It’s nothing to do with vegetarian consumers. It was trans-fat cultists and food nazis with fax machines and a big press following.

      Just like movie popcorn and coconut butter…which foodies now thing is the food of the gods. You’ll see it everywhere.

      Milhouse in reply to Estragon. | October 25, 2015 at 7:41 pm

      It was health nazis, not vegetarians or Hindus, because they didn’t turn it vegetarian. They switched from beef tallow to vegetable oil and a beef extract for flavor. They never pretended in their official advertising the fries were now suitable for vegetarians, but some individual people misunderstood and did write some things that could give such an impression, so when a Hindu sued them for fraud they settled, and made sure everyone at the company was on the same page. It uses heart-healthy vegetable oil, but it’s not vegetarian.

      NC Mountain Girl in reply to Estragon. | October 25, 2015 at 10:52 pm

      Fine dining chefs envied the taste an uniform texture of those fries, properly salted whem fresh from the fryer.

    JerryB in reply to Ragspierre. | October 25, 2015 at 7:21 pm

    I remember those crispy, delicious fries. Now that we’re past the fat-cholesterol nazis, let’s get back to good food.

Henry Hawkins | October 25, 2015 at 3:33 pm

Marketing. Announce you’re seeing a boost in sales because of using better ingredients in hopes people will stop at McDonalds and check it out.

I’d love to see a blind taste test to see if people can reliably tell the difference between a butter/non-butter McMuffin.

    Anonamom in reply to Henry Hawkins. | October 25, 2015 at 6:02 pm

    Spot on. My mom finally escaped the fast food business after 30+ years-an industry which is in serious decline. I expect all this rejoicing is news to all the franchisees who are barely hanging on. (And how much does McD corp really care about sales? They make their money on the property side of the equation.)

    Are you kidding me? If you cannot tell the difference between real butter and margarine, you either smoke too much or are a shill for the oil industry (IYKWIMAITYD)

I eat several McMuffins per week and didn’t notice the change from margarine to butter. I think the sales increase is simply due to the price. Where I live McMuffins are two for three bucks.

Butter, like bacon, makes everything taste better 🙂

Bacon flavored butter would be overkill though I think.

The “reality” is that the government’s nutrition guidelines have been misinforming, and harming, our health for decades now.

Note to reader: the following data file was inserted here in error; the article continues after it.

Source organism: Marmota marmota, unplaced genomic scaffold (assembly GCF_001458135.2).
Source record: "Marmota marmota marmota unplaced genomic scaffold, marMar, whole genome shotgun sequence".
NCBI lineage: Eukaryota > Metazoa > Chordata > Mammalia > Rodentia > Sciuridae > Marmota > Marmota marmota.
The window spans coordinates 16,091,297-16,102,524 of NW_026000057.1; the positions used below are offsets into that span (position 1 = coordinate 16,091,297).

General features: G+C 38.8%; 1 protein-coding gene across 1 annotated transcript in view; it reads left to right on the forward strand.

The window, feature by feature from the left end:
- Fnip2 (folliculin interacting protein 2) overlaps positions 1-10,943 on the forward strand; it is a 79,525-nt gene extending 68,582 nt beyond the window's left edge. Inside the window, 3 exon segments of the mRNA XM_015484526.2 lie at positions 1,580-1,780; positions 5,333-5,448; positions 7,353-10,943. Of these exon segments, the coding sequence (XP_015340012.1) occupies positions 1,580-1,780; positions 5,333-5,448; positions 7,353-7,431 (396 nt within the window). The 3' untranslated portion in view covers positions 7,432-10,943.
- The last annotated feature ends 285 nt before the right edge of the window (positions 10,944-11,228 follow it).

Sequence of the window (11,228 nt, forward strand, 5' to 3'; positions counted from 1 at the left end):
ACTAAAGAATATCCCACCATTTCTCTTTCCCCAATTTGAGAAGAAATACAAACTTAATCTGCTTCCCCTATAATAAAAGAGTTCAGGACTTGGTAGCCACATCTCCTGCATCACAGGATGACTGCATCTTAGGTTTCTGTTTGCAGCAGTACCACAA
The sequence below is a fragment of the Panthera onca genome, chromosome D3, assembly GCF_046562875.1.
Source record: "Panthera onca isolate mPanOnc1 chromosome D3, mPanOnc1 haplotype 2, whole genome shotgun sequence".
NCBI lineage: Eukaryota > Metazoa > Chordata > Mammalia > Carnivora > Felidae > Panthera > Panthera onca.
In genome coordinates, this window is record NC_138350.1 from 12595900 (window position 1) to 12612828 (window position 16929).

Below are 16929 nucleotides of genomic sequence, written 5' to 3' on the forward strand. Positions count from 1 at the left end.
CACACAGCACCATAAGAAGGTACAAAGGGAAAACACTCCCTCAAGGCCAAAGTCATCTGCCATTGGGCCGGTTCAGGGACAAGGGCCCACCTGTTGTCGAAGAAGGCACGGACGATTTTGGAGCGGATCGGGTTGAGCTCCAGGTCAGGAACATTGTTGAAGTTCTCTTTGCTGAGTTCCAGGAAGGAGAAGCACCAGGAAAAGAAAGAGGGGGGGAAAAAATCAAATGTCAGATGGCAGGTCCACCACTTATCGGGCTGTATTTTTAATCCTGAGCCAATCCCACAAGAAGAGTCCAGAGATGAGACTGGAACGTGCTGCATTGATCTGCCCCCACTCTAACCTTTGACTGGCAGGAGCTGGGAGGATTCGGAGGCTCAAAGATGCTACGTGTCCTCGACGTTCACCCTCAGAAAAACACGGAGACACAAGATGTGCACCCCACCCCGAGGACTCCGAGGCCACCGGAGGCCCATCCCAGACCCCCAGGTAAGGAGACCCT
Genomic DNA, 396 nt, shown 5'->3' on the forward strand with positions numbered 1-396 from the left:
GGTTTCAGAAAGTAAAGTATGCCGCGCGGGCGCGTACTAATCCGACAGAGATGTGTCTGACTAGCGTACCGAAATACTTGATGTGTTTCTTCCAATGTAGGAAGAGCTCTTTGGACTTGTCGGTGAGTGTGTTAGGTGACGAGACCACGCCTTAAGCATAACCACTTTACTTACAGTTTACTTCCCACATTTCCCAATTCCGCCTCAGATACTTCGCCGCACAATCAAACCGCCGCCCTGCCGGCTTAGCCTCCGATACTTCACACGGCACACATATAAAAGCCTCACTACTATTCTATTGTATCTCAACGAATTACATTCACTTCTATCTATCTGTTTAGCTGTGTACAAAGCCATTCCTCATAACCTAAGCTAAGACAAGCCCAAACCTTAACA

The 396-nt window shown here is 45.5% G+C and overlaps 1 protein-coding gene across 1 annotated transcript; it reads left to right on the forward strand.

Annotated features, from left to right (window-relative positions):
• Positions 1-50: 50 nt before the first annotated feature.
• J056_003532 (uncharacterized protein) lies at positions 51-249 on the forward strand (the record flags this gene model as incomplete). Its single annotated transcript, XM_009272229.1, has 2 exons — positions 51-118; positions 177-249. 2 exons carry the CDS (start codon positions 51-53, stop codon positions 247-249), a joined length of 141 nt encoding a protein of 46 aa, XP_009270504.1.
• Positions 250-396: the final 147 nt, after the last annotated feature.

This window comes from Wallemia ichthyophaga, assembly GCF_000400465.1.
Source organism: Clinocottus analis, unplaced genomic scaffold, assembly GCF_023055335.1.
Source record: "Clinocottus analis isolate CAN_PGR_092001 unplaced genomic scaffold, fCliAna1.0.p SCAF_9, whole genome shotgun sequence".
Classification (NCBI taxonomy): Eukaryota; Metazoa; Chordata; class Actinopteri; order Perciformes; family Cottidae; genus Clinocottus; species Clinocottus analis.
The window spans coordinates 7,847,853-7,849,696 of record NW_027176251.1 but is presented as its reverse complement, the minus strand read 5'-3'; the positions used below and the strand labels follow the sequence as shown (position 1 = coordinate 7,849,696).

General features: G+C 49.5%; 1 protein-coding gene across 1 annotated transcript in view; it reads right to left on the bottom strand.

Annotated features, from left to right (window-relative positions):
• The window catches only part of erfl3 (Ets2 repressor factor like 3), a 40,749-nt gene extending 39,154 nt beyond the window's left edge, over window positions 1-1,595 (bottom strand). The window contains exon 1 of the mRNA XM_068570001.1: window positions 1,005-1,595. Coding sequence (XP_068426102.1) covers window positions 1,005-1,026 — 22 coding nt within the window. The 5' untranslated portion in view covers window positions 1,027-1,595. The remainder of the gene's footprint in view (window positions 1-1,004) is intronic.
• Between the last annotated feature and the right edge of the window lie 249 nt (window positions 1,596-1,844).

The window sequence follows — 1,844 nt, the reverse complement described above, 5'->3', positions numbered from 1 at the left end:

If McDonald’s really wants to serve healthier food, and bring back customers, it should cut the sugar, margarine, and processed flour from its menu, and serve more protein and full fats.

Is it the butter, or the fact it’s now available all day that caused the sales to skyrocket? Merits a look before making decisions based on one data point.

The big complaint about all-day breakfast from franchisees is that it hasn’t increased the number of customers per day, just lowered the average check, which is not good.

Here’s the better quality competition, near the Chicago area corporate headquarters of McDonalds:

I eat at the Shake Shack located at the Chicago Athletic Assoc. once a week and never at McDonalds.

DINORightMarie | October 25, 2015 at 4:48 pm

Yeah, and start salting the fries again. And frying them with sugar in the mix of fat (oil or suet).

And make the burgers from angus beef, or another great flavored beef! Work on more local distributors of meats and supplies to encourage people that they’re eating great food again!

And ADVERTISE that you’re going back to the future by giving them great food again and not caving to the federal leviathan’s endless regulations!!

Well, I can dream………………

Henry Hawkins | October 25, 2015 at 5:25 pm

RE: “However, franchises report that its new “all day breakfast” concept is laying an egg.”

From 1999-2001, I owned a Roly Poly Rolled Sandwich franchise in Raleigh NC. It is corporate owned, meaning you kick up $$$ to corporate and corporate kicks down mandates on how they want things done. They were not interested in the fact that customers in, say, San Francisco are different than customers in Raleigh NC, that mandates on how and what to serve help some franchises and hurt others. It got so bad I sold off within two years. Damn shame, too, because the suburbanites, Yuppies, and college students (NC State, Shaw U, Peace College, all in Raleigh) absolutely loved wrap sandwiches, especially since we offered over 60 varieties and delivered for free.

Corporate oversight can be every bit as defeating as government oversight, despite the best of intentions.

    Ragspierre in reply to Henry Hawkins. | October 25, 2015 at 8:17 pm

    I never would have pegged you as a Roly Poly Man.

    Wasn’t there a Donovan song about that…???

      Lord Whorfin in reply to Ragspierre. | October 26, 2015 at 9:01 am

      Are you thinking of the Hurdy Gurdy Man?